WPTF Features

NC Building Repairs, I-T Get McCrory's Attention

RALEIGH, N.C. (AP) -- Gov. Pat McCrory has been pointing to a small electrical fire in a downtown Raleigh building where most of his staff works to make the case that the state government has an infrastructure crisis.

The fire, caused by an overheated uninterruptible power source for a computer network, was put out quickly and no one was hurt.

"We've got to put out some short-term fires," McCrory quipped recently, but "I didn't mean it literally."

The result could have been worse inside the 1960's-era Administration Building, one of scores of government buildings he and officials around him say are ill-prepared for modern technology. The fire happened in an open closet that lacks ventilation for a server station.

"Before we build any new buildings, we've got to... take care of some of the existing buildings and make sure, first, they're safe for employees and make sure we have sufficient security in place for information systems," said McCrory, a former Charlotte mayor.

Building repairs are just one example of what the Republican says are worse-then-expected problems as he tries to keep a campaign promise to fix what he called a "broken government." His new administration also says it's aiming to overhaul information technology that it says is duplicative, disjointed and unable to communicate well across agencies or with local governments. Agency IT spending reached $1.2 billion in 2011, according to legislative researchers.

"It's a herculean task," said Chris Estes, the new state chief information officer and a former private-sector IT consultant.

Fixing the problems won't be easy.

McCrory and legislative leaders say they'll be hard-pressed to find additional cash for maintenance next year beyond what state law requires and through finding other savings in state government because revenues aren't projected to be robust. While a state panel says North Carolina could borrow more and still remain within guidelines to keep its credit ratings high, many Republicans at the legislature are wary about the state incurring more debt.

The Department of Administration says the cost of correcting deficiencies within the state's portfolio of nearly 12,000 buildings covering 117 million square feet is estimated at more than $5 billion - an amount equal to one-fourth of the state's annual operating budget. Some structures are falling apart or are just plain dirty.

"We have buildings that are very old. You walk into some of our buildings and literally the smell of mold throws you back," said Dr. Aldona Wos, secretary of the Department of Health and Human Services, which operates hundreds of buildings statewide.

The state's fragile economy has exacerbated building repair needs.

Since 2000, the most cash set aside annually for repairs and renovations of University of North Carolina and state government buildings was $222 million for the 2006-07 fiscal year, according to legislative data. But since mid-2009 and the Great Recession, the total net amount has been less than $70 million combined.

Sen. Pete Brunstetter, R-Forsyth, co-chairman of the Senate Appropriations Committee, said budget shortfalls and emergencies, particularly with Medicaid overruns, have siphoned away most of the repair and renovation money.

"We always start out by reserving the money on the long sheet and it ends up being lost to those emergencies, so one of the answers is you've got to get rid of the emergencies that you have," Brunstetter said.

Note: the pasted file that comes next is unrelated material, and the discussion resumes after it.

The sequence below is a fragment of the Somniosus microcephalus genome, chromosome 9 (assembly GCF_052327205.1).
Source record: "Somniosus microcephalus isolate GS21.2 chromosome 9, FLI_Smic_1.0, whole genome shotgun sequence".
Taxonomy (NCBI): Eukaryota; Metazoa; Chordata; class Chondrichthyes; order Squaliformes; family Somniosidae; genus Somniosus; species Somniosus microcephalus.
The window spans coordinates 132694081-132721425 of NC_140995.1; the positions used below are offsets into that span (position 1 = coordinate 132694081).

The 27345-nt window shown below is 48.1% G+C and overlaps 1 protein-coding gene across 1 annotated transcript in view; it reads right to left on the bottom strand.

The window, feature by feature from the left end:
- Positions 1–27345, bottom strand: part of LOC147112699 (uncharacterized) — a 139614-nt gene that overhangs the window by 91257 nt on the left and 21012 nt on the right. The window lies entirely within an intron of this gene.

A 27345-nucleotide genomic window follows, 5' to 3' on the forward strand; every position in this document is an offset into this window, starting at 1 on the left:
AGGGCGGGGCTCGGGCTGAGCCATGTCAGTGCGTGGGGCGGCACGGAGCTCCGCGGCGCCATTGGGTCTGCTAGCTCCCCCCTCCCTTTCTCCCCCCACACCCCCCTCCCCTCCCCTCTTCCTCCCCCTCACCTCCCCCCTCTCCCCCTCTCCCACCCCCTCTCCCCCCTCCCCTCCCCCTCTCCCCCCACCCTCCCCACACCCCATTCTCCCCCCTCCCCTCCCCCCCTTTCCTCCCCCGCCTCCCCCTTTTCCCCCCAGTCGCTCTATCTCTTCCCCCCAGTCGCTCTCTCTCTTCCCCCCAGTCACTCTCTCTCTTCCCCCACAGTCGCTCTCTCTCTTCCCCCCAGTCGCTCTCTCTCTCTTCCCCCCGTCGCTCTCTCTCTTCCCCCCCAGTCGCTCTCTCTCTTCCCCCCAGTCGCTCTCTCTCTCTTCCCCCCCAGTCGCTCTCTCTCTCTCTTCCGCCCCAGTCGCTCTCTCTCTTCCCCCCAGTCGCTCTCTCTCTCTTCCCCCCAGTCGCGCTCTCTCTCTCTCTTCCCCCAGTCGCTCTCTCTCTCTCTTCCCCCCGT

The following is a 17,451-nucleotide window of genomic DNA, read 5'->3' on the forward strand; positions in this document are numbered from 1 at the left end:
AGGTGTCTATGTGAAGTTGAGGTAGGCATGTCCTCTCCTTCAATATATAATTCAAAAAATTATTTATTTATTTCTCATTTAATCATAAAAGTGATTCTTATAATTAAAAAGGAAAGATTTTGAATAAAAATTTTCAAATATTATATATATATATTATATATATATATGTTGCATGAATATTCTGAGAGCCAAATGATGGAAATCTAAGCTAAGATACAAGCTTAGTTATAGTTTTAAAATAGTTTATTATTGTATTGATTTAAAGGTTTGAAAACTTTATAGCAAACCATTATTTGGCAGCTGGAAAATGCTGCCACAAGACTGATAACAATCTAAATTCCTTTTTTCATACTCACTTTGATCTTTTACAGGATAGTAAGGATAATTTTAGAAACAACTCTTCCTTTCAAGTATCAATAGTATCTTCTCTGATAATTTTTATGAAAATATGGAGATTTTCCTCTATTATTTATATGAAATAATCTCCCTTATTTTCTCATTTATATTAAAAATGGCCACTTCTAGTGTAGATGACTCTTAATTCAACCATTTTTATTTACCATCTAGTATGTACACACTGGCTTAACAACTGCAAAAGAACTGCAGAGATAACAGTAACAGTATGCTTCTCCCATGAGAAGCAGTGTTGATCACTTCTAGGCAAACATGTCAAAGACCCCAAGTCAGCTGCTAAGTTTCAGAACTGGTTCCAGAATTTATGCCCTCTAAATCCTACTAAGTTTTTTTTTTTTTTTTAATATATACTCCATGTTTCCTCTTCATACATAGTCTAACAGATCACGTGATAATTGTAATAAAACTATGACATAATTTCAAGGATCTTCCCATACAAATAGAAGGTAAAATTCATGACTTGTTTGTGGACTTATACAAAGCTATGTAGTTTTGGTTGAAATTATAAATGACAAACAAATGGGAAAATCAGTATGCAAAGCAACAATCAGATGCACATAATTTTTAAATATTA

State law directs lawmakers to set aside 25 percent of the money unused or over-collected at the end of a fiscal year in a special repair and renovation account. But the General Assembly often grants itself exceptions to the rule, particularly in bad economic times.

Speros Fleggas, the Department of Administration's deputy secretary for buildings and construction, said his office has focused recently on safety improvements and repairs, without which the building would be rendered unusable.

"The way we've managed over the years during these shortfalls of funds is to try to hit the critical things," he said. "You forgo some of the cosmetic (items) until it becomes unbearable."

But even on Fleggas' list of 90 high-priority items, only 19 items are now being funded, such as escalator repairs at the North Carolina Museum of Natural Sciences. Needs still awaiting funding are a cooling tower replacement at the State Bureau of Investigation Laboratory and deck repairs to the USS North Carolina battleship historic site.

McCrory must decide whether to propose in his coming two-year budget to set aside cash for maintenance, borrow money, or both. An annual report coming out of State Treasurer Janet Cowell's office last week said North Carolina can afford to issue a combined $700 million in debt through mid-2015.

With information technology, most of McCrory's early focus is upon the Department of Health and Human Services, which has a lot riding on a new Medicaid billing system that's supposed to come online July 1. It's years behind schedule and has cost hundreds of millions of dollars more than originally anticipated.

Other IT problems at HHS are more basic. Software programs on personal computers are generations behind the current editions, making it difficult to read data needed for decision-making, according to Estes. Wos said she arrived at her job last month to find a couple thousand of the more than 17,000 department workers didn't have a government email address.

"That's as basic as we can get," she said. "We don't have an ability to speak to each other."




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